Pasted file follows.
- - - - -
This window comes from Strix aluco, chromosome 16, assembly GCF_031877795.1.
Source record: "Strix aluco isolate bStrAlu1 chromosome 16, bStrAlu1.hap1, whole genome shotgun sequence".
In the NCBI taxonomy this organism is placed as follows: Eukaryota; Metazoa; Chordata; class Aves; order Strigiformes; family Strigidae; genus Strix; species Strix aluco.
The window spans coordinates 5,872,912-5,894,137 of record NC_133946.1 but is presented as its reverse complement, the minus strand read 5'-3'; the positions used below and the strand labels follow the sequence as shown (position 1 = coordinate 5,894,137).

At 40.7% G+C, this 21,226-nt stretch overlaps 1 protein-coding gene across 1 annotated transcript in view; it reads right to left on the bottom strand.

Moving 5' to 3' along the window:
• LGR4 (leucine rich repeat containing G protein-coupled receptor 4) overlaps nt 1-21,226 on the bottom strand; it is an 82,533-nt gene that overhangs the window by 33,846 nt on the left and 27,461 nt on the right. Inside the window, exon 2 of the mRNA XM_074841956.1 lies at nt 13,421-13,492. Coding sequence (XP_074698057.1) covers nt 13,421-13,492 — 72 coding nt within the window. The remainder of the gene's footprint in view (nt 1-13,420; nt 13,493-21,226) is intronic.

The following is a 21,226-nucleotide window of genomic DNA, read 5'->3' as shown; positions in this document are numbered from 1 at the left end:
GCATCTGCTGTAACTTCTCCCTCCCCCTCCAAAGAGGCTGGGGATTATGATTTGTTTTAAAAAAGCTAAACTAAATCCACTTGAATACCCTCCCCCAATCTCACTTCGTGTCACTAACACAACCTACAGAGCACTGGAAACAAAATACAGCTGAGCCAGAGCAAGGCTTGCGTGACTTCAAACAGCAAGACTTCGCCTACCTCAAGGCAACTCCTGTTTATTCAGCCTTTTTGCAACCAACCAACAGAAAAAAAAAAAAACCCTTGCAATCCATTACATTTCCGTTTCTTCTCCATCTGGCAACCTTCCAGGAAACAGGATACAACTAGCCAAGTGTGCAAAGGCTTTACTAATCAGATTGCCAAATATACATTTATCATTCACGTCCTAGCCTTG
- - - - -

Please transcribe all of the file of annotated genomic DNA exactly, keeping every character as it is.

This window comes from Strix aluco, chromosome 16, assembly GCF_031877795.1.
Source record: "Strix aluco isolate bStrAlu1 chromosome 16, bStrAlu1.hap1, whole genome shotgun sequence".
In the NCBI taxonomy this organism is placed as follows: Eukaryota; Metazoa; Chordata; class Aves; order Strigiformes; family Strigidae; genus Strix; species Strix aluco.
The window spans coordinates 5,872,912-5,894,137 of record NC_133946.1 but is presented as its reverse complement, the minus strand read 5'-3'; the positions used below and the strand labels follow the sequence as shown (position 1 = coordinate 5,894,137).

At 40.7% G+C, this 21,226-nt stretch overlaps 1 protein-coding gene across 1 annotated transcript in view; it reads right to left on the bottom strand.

Moving 5' to 3' along the window:
• LGR4 (leucine rich repeat containing G protein-coupled receptor 4) overlaps nt 1-21,226 on the bottom strand; it is an 82,533-nt gene that overhangs the window by 33,846 nt on the left and 27,461 nt on the right. Inside the window, exon 2 of the mRNA XM_074841956.1 lies at nt 13,421-13,492. Coding sequence (XP_074698057.1) covers nt 13,421-13,492 — 72 coding nt within the window. The remainder of the gene's footprint in view (nt 1-13,420; nt 13,493-21,226) is intronic.

The following is a 21,226-nucleotide window of genomic DNA, read 5'->3' as shown; positions in this document are numbered from 1 at the left end:
GCATCTGCTGTAACTTCTCCCTCCCCCTCCAAAGAGGCTGGGGATTATGATTTGTTTTAAAAAAGCTAAACTAAATCCACTTGAATACCCTCCCCCAATCTCACTTCGTGTCACTAACACAACCTACAGAGCACTGGAAACAAAATACAGCTGAGCCAGAGCAAGGCTTGCGTGACTTCAAACAGCAAGACTTCGCCTACCTCAAGGCAACTCCTGTTTATTCAGCCTTTTTGCAACCAACCAACAGAAAAAAAAAAAAACCCTTGCAATCCATTACATTTCCGTTTCTTCTCCATCTGGCAACCTTCCAGGAAACAGGATACAACTAGCCAAGTGTGCAAAGGCTTTACTAATCAGATTGCCAAATATACATTTATCATTCACGTCCTAGCCTTG